Sunday, January 3, 2010

How technical....?

Today, my church started the "Bible in 90 days" challenge, and having never actually made it through the whole book, I decided I'll give it a try. We were encouraged to all read the same version, so all have a common starting point, so I pulled out my old (and rather beat up) NIV Quest Study Bible ('94 edition!) I got in middle school and opened up to Genesis 1. I don't remember seeing this before, but found the following blurb at the bottom of the first page:
How technical is this description of creation? (chs. 1-2)
While the "days" of creation could be either a figure of speech or literal 24-hour periods, this passage is nevertheless an orderly narration of what took place. It tells us that there is intelligence, meaning and purpose behind all existence. In other words, the word of God is seen in the method of creation as well as the source of creation (Psalm 33:6,9; Heb. 11:3). Yet human beings have been given the privilege to explore, through scientific investigation, how God may have engineered these events, and how long he took [emphasis added]. Most understand the six days of creation to represent long periods of time simply because 24-hour days were not created until the fourth day. Actually, the word day is used in chs. 1-2 in three distinct ways: (1) as approximately 12 hours of daylight (1:5); (2) as 24 hours (1:14) and (3) as a period of time involving, at the very minimum, the whole creative activity from day one to day seven (see 2:4, where the word that is translated when is the same word that is elsewhere translated day)....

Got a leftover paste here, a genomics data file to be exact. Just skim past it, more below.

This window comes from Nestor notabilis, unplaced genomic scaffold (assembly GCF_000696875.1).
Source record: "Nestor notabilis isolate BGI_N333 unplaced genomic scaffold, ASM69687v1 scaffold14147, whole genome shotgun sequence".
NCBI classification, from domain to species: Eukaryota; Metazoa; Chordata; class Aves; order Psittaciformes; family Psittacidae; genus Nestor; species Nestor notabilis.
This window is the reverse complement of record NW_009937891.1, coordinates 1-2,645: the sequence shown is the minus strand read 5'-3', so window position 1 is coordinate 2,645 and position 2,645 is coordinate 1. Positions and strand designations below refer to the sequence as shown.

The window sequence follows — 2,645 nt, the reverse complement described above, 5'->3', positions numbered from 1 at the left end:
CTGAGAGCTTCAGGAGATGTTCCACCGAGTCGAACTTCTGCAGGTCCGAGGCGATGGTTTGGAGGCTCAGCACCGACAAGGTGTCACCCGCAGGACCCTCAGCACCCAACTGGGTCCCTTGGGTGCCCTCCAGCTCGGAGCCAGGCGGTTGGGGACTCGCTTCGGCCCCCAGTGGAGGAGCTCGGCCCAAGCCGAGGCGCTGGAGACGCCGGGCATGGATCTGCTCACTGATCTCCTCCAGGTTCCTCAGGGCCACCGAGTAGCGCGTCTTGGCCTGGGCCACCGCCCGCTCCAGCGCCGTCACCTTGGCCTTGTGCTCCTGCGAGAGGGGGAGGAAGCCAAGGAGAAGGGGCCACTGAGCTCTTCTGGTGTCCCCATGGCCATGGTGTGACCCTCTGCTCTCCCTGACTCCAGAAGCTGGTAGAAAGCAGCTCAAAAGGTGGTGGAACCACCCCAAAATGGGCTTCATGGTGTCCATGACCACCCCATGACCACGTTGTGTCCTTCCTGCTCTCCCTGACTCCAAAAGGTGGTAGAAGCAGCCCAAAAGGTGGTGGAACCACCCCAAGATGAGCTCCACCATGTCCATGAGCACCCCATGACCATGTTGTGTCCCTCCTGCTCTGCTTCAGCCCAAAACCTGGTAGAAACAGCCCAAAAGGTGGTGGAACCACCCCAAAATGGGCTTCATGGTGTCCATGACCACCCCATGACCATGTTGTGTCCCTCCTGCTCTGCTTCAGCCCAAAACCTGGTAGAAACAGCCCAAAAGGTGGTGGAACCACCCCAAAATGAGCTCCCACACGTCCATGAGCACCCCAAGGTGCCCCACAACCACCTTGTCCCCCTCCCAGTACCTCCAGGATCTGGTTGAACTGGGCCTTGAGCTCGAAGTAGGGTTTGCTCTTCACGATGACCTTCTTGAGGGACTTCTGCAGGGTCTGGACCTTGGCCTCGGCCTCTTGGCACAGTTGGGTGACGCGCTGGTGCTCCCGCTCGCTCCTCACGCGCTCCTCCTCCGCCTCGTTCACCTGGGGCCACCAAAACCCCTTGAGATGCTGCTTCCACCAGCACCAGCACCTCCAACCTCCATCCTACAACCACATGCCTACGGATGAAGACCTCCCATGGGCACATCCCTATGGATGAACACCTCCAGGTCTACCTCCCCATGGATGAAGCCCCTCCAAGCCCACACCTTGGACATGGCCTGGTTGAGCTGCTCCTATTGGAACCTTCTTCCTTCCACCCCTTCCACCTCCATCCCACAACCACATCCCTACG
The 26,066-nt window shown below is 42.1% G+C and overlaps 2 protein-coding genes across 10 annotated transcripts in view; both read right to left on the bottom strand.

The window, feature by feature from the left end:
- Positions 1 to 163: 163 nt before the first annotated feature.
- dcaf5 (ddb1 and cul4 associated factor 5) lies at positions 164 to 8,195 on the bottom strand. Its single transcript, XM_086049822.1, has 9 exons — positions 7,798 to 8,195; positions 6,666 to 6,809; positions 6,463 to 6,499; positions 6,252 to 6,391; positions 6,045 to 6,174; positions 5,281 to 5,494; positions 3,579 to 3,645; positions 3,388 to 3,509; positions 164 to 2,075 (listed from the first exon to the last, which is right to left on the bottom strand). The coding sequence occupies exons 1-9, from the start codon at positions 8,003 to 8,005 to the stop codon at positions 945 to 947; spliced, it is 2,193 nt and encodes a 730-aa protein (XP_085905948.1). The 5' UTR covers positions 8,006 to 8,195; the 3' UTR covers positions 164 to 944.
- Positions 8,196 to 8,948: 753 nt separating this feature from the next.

While the "orderly narration" phrase could be interpreted in a couple ways, judging by what follows I think the writers had in mind an "organized" narration, not one "in order" of how it happened. Nice to see this in a pretty common young adult bible - especially one printed 16 years ago.

I like the line I've italicized - it is indeed a privilege to be able to study the wonderful works of nature, especially for the Christian who can fully appreciate their value as part of God's creation.

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